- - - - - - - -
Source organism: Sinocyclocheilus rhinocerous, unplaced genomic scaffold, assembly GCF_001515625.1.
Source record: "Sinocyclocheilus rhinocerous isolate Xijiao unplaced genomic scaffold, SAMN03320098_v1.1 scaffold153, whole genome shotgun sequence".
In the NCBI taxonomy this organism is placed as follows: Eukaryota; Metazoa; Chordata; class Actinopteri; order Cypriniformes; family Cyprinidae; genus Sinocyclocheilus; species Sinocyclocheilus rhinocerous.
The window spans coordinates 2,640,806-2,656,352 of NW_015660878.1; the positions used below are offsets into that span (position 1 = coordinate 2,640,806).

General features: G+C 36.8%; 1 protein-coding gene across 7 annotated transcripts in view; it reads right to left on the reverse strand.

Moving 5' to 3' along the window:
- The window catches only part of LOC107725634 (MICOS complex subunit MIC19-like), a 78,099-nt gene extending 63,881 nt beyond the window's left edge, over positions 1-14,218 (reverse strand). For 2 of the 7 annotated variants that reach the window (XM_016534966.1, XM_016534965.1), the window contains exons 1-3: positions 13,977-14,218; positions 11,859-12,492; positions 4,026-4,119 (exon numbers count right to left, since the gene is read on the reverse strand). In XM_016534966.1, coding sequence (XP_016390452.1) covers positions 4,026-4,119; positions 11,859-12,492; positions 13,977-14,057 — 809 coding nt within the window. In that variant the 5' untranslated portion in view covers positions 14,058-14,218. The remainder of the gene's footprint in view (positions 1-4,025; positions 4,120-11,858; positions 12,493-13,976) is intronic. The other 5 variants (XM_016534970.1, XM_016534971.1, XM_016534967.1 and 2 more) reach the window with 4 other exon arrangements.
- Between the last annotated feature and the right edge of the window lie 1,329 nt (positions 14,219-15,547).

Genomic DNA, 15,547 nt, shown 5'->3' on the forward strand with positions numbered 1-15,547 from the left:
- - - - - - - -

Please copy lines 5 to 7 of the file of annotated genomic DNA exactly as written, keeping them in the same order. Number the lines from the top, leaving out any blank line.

General features: G+C 36.8%; 1 protein-coding gene across 7 annotated transcripts in view; it reads right to left on the reverse strand.

Moving 5' to 3' along the window:
- The window catches only part of LOC107725634 (MICOS complex subunit MIC19-like), a 78,099-nt gene extending 63,881 nt beyond the window's left edge, over positions 1-14,218 (reverse strand). For 2 of the 7 annotated variants that reach the window (XM_016534966.1, XM_016534965.1), the window contains exons 1-3: positions 13,977-14,218; positions 11,859-12,492; positions 4,026-4,119 (exon numbers count right to left, since the gene is read on the reverse strand). In XM_016534966.1, coding sequence (XP_016390452.1) covers positions 4,026-4,119; positions 11,859-12,492; positions 13,977-14,057 — 809 coding nt within the window. In that variant the 5' untranslated portion in view covers positions 14,058-14,218. The remainder of the gene's footprint in view (positions 1-4,025; positions 4,120-11,858; positions 12,493-13,976) is intronic. The other 5 variants (XM_016534970.1, XM_016534971.1, XM_016534967.1 and 2 more) reach the window with 4 other exon arrangements.